While CIGNA argued that the district court could not award relief unless the individuals showed “detrimental reliance” or prejudice flowing from any alleged misrepresentations, the Court found that this was not necessarily so.  Rather, the Court found, equity courts regularly reformed contracts where there were fraudulent omissions or statements that affected the substance of the contract.  Also, equity courts routinely “surcharged” trustees in an amount that would make beneficiaries whole by reason of a trustee’s breach.  Neither of these remedies expressly required a showing of detrimental reliance.  The Court did not establish a black line rule in all cases, recognizing that the remedy and proof required to establish the claim may vary depending on the facts.  The Court did agree with CIGNA that it would be err for a court to “surcharge” a trustee for breaches where no harm was occasioned, and that a fiduciary may be surcharged under § 1132(a)(3) only upon a showing of “actual harm” to be proved by a preponderance of the evidence.  The Court concluded that the individual need only show a violation, harm and causation.  The Court then remanded the claims to the district court for further consideration.

The full import of Amara is yet to be seen. However, there are some significant takeaways to note. First, the Court found that § 1132 (a)(1)(B) is limited to a claim to enforce contractual benefits or plan rights, and does not allow for equitable remedies or those remedies beyond what may be allowed by the terms of the plan.  This holding serves to limit the widely held view by lower courts that in the event of a conflict between the plan and SPD, a court may enforce the SPD under § 1132 (a)(1)(B). 

Second, the Court found that the terms of a plan summary or a similar statutorily required disclosure about a plan are not the equivalent of the terms of the plan itself and cannot be enforced as terms of the plan. This holding also goes against what many lower courts have found when considering whether and to what extent SPDs and other disclosures are part of the plan. It will be interesting to see what lower courts will do in light of this holding because many times there is no express trust or plan document and courts have enforced SPDs and other benefit summaries or descriptions as plan documents.

Thus, plan sponsors and administrators must be careful to review the their plans and plan summaries, and consider whether and to what extent they should draft formal welfare plan documents rather than rely upon insurance policies or summary booklets that describe benefits. Arguably, under Amara, these documents may be found to be insufficient to serve as formal plan documents. Also, plan sponsors and administrators should be careful to review plans and SPDs and other disclosures to ensure they are consistent with one another, and train claims personnel to review the terms of the plan in determining claims and to not simply utilize and rely upon a plan summary and assume that the plan and summary are consistent.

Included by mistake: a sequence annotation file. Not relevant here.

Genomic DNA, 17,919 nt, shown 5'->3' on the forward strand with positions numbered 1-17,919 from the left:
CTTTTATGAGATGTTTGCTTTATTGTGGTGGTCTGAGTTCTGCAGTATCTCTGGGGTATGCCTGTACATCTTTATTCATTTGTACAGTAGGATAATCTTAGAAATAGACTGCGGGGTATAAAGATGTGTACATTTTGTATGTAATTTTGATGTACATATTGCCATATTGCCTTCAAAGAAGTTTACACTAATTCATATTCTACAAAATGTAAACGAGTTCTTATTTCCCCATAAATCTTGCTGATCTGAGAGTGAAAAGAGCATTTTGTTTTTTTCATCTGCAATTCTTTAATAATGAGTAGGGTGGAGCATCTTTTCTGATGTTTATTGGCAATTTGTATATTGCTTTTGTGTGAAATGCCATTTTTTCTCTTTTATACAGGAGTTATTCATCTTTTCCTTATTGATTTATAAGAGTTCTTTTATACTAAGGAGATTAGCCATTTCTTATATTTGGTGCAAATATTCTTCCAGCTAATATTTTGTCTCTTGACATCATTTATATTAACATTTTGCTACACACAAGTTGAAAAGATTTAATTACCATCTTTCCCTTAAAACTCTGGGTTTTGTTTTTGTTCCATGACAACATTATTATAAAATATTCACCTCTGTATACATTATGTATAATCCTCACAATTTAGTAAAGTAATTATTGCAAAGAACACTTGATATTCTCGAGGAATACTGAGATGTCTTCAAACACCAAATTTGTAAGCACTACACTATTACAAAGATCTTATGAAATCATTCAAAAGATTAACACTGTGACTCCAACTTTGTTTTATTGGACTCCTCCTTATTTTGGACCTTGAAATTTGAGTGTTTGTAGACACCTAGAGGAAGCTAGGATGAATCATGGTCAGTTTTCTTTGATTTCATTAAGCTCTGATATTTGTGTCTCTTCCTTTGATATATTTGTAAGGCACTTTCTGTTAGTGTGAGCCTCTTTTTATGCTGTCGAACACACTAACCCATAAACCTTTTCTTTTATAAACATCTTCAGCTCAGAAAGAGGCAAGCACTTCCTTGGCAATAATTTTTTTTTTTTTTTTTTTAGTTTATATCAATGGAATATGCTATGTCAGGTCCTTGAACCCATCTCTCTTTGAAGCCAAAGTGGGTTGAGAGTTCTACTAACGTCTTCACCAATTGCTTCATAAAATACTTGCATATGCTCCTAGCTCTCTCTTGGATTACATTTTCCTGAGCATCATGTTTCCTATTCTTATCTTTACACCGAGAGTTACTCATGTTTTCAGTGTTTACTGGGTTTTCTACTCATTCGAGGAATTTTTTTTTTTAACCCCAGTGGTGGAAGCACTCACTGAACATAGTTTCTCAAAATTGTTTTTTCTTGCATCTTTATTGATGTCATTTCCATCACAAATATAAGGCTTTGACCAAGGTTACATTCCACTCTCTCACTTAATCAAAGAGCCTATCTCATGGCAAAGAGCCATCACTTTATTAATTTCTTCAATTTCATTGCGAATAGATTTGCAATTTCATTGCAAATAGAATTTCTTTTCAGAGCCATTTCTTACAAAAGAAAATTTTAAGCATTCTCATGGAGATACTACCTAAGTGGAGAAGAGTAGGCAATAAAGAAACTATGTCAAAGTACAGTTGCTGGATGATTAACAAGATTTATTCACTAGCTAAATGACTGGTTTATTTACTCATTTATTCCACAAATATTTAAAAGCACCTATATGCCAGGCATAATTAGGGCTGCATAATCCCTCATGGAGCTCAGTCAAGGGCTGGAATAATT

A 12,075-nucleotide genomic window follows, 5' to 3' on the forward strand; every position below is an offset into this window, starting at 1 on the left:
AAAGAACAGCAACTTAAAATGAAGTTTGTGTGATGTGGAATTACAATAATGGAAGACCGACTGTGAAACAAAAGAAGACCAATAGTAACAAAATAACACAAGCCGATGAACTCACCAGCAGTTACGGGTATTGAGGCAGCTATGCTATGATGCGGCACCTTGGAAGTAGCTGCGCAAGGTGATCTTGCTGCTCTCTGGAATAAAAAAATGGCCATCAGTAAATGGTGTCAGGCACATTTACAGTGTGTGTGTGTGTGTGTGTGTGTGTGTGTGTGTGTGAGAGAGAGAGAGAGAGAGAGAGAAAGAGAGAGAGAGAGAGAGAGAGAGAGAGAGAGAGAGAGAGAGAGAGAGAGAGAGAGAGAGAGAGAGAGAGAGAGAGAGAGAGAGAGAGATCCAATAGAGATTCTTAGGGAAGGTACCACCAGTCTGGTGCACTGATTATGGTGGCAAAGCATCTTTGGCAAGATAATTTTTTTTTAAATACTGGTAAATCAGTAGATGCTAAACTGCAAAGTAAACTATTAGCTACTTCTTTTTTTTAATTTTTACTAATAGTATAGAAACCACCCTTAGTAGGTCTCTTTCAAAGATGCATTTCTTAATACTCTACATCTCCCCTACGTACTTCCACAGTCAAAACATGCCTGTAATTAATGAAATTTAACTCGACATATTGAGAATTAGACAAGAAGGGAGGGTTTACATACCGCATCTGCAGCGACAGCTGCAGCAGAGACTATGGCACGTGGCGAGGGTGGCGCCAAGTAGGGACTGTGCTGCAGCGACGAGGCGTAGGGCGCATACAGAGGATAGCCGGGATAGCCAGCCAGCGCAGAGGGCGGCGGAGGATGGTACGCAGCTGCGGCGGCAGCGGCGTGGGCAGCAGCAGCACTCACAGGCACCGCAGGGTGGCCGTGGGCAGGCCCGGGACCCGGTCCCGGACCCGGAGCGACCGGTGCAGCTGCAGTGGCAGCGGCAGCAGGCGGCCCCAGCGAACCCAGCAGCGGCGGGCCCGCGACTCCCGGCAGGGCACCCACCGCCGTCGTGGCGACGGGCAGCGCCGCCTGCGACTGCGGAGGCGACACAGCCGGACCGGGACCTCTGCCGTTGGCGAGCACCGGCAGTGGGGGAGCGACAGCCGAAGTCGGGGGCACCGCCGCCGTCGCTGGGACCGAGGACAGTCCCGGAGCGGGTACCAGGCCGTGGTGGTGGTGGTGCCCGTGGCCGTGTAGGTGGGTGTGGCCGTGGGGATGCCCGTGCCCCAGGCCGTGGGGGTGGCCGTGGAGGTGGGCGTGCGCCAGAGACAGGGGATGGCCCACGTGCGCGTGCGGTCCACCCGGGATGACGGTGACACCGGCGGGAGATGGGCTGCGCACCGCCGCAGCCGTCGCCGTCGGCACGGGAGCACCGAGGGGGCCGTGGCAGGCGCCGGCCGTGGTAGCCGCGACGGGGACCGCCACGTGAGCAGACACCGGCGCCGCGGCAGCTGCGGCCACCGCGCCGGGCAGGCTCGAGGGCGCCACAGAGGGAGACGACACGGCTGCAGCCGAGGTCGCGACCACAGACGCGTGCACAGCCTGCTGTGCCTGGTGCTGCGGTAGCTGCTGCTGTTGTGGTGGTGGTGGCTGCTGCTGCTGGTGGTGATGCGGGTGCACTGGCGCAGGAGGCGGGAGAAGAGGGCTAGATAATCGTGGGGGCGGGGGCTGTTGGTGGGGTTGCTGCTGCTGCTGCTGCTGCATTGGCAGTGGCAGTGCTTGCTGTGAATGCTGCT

Third, Amara seems to be inconsistent with or at least difficult to reconcile with Mertens v. Hewitt Associates, 508 U.S. 248 (1993), where the Court previously found that other appropriate equitable relief under § 1132(a)(3) was limited to traditional equitable remedies and did not include monetary recovery except in instances where the trustee was unjustly enriched by reason of its fiduciary breach and specific funds could be traced and disgorgement ordered.  Thus, while Amara seems to remove the argument that participants may enforce faulty SPDs or disclosures and seek recovery of monetary damages under § 1132 (a)(1)(B),  it appears to have opened a new outlet for plaintiffs to make such claims under § 1132(a)(3) without the previously required showing of detrimental reliance, allowing them to seek to “surcharge” the “trustee” for “actual harm” caused by breaches of fiduciary duty. It also appears to allow additional remedies, such as to reform the plan’s terms to accurately reflect the features misrepresented in prior disclosures (e.g., to require the plan sponsor to provide what it had promised). Depending on how the lower courts interpret Amara, this could be a dangerous proposition plan sponsors and others who promulgate SPDs and other disclosures in anticipation of plan changes. Although these disclosures are meant to summarize the actual changes, which means they should be succinct and less detailed than the plan itself, it may lead to overkill in such disclosures for fear of missing some detail whether important or not.  Plan sponsors and administrators must be careful in drafting SPDs and other disclosures, including disclosures concerning proposed or actual plan changes, and ensure they are as accurate and complete as possible.